In May of this year, the Bureau of Planning and Sustainability, in collaboration with the Bureau of Development Services, hired consultant Walker Macy to lead an independent and comprehensive review of the City’s design (d) overlay zone, including the design review process, tools and results.
By August the consultant team had published the results of their analysis of Portland’s regulations and processes for the d-overlay and how they fit together. They also looked at best practices from other cities, including discretionary design review and the application of nondiscretionary design standards.
Last week, the Walker Macy team shared an Interim Report on the Design Overlay Zone Assessment (DOZA) during a briefing with the Portland Design Commission. The report outlines their findings, based on a review of peer cities, interviews with stakeholders, a public questionnaire and evaluations of example projects. The report also offers preliminary recommendations for improving the processes and tools that implement the d-overlay in the city of Portland.
What did the consultants learn about design review in Portland?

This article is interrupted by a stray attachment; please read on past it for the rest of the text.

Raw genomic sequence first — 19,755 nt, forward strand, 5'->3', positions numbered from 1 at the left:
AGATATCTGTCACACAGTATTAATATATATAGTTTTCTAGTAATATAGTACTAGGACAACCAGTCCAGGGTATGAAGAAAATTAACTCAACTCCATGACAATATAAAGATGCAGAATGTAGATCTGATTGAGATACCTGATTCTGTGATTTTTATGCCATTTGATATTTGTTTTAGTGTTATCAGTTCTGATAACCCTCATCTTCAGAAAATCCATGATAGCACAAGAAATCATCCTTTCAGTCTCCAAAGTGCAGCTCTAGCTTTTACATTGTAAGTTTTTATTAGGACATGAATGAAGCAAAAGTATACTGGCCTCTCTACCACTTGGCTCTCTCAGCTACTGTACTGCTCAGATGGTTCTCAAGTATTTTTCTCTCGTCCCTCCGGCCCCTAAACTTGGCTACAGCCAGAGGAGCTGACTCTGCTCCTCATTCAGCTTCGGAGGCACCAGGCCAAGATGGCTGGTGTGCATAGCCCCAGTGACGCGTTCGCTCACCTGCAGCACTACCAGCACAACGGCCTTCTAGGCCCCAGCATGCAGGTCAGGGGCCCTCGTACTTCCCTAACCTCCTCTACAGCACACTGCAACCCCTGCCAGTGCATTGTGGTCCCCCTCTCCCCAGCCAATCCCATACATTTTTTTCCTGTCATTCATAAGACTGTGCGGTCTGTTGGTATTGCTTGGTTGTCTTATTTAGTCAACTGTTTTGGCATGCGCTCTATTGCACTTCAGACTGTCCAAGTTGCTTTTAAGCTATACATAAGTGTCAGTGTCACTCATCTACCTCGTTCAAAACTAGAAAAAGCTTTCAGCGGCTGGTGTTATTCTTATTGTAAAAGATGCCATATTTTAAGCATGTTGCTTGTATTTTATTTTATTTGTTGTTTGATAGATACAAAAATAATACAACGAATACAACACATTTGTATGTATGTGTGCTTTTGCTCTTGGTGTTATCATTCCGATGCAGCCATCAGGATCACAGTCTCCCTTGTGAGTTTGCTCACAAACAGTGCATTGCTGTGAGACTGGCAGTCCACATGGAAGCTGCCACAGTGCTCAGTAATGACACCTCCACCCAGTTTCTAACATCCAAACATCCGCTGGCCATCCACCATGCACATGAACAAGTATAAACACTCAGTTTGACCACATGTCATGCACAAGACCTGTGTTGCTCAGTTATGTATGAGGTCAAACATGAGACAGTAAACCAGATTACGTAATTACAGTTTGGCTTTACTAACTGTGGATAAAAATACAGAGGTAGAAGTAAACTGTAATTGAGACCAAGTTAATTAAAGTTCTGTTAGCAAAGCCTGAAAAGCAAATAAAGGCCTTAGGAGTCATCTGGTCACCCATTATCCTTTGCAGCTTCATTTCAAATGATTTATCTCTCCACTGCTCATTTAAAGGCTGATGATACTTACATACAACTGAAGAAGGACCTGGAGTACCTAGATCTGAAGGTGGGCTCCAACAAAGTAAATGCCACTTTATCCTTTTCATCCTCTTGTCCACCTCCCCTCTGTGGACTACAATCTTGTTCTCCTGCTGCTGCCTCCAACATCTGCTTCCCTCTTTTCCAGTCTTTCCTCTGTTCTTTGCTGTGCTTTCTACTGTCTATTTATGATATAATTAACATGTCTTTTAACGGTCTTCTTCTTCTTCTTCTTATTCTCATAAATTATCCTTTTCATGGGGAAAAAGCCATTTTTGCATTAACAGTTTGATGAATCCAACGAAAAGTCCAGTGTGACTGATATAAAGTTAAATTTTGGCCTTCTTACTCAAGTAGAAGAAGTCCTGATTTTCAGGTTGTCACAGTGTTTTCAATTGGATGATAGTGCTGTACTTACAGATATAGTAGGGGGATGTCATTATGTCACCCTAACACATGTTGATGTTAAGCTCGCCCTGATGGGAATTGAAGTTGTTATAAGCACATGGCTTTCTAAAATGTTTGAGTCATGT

The consultant team found strong community support for thoughtful design and that Portland is recognized as a national model for creating a livable urban environment through design. However, the current d-overlay system could be improved to make the process more efficient and better align the regulatory tools with today’s design objectives.
What are the recommendations for improvement?
Walker Macy made several preliminary recommendations for improving the design review process, including the following:
- Adjust thresholds for different types of design review to best serve projects at all scales.
- Update Community Design Standards and Community Design Guidelines to better sync with each other.
- Reduce the Design Commission’s workload by making the process more efficient.
At the briefing, the Design Commission engaged in a robust discussion about the report, expressing support for recommendations such as those to consolidate and update the tools and offering the consultants directions for further investigation. Commissioners identified the need to incorporate community voices into the design review process as well as balance the goals of ensuring design quality with serving applicants effectively.
The DOZA team will release a detailed set of recommendations in early 2017. The public will have an opportunity to weigh in during an open house tentatively planned for February 2017.
The consultant team will then refine and produce a final report of findings and recommendations and present their work to Design Commission, Planning and Sustainability Commission and City Council in spring 2017.